Tell us about a recent success you’ve had.
In the 2018 midterm election, we were able to meet and have roundtable discussions with the Children’s Policy Coalition and five of our gubernatorial candidates. We also received responses to our child-policy questionnaire from our two major party gubernatorial candidates and one of our 3rd District congressional candidates. Later, during the first gubernatorial debate, the child care cliff was brought up by the candidates and both agreed it needs to be addressed!
What is the biggest lesson you’ve learned that you would share with other community leaders?
Many candidates and elected officials won’t have an answer about any given issue for you on the spot. It can be really disheartening to ask a candidate where they stand or what they plan to do about child care, etc., and get a vague answer or even “I don’t know.” I’ve been there, more times than I would like. But that just means there’s opportunity for education. As advocates, we have the expertise – so we need to communicate what we know!
What do you want your elected officials to know about child care and early education in your community?
Our elected leaders on both sides of the aisle have been making workforce and rural revitalization a major focus, aiming to invest in job skills/training and education. There’s been very little consideration to other workforce barriers; it’s pretty logical that regardless of the level of training or education one has, parents need a place for their children to go while they are on the job. Any workforce initiative or plan to make our rural communities stronger isn’t complete or effective until child care is addressed and truly seen as a necessary workforce support. Additionally, the continued funding cuts to our universities means less resources for early education programs, increasing the shortage of early learning professionals, further decreasing the number of child care slots, making it difficult for parents to stay in the workforce, and ultimately perpetuating this vicious cycle.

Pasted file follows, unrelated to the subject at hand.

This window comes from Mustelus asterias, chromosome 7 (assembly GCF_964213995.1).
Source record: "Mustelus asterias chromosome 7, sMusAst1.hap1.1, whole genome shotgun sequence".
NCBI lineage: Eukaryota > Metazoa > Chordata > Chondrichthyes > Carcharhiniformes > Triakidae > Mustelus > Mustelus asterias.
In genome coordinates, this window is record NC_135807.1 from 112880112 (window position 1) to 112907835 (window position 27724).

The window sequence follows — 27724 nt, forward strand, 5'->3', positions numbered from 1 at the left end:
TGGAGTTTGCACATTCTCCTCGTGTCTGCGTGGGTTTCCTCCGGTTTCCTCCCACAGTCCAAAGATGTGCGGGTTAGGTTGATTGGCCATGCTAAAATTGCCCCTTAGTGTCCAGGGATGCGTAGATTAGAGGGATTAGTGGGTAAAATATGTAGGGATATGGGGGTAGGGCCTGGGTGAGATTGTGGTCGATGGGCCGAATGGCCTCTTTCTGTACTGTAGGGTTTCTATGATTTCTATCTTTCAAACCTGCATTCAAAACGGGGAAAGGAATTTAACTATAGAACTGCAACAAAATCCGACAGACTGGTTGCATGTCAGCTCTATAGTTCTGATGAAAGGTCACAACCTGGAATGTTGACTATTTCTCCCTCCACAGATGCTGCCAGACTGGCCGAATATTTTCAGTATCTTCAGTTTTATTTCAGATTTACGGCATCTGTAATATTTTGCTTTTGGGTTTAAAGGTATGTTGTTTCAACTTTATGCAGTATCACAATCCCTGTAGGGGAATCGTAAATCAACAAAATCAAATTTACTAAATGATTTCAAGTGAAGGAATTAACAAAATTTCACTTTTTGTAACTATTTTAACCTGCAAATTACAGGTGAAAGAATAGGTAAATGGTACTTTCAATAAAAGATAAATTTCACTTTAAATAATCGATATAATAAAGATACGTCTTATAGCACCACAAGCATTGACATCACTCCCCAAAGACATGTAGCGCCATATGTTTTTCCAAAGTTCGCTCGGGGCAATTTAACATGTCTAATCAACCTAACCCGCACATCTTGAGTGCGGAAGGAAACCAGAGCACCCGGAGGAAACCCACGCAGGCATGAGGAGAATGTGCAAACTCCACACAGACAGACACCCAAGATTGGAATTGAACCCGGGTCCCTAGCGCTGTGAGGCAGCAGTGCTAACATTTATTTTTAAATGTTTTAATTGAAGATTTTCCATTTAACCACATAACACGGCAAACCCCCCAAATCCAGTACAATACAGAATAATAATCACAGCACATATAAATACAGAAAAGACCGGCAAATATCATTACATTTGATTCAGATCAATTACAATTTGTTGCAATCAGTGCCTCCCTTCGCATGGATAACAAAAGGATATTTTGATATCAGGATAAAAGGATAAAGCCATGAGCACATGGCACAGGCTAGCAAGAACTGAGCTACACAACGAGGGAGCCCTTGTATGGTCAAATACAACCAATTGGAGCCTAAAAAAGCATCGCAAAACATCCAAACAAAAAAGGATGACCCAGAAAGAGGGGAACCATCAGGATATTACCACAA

What do you like to do for fun?
I’m definitely a binge-watcher and get really invested in whatever show I’m watching! I also love reading – my most recent great read, A Tree Grows in Brooklyn by Betty Smith. Seriously, check it out!
What is your favorite children’s book?
Chica Chica Boom Boom! I was obsessed with it as a kid! Something about the personification of numbers was really cool.
What do you think needs to change in this country to make affordable, high-quality child care and early education a reality?
I spend a lot of time figuring out what tactic or angle or message works best to make a candidate or elected official understand, pay attention, and take action on an issue. I almost exclusively frame child care and early learning as a workforce issue right now, because it’s what has been effective (the return-on-investment fact, not so much). But that’s not how it should be! We should all care about early learning because we should care about kids, period! We need a fundamental shift in thinking about what the role the government has to play in the well-being of our children. When we can all agree that investments in our children are in the best interest of our citizens and our nation, I think we can get there.
This interview was originally published at movementforchildcare.org.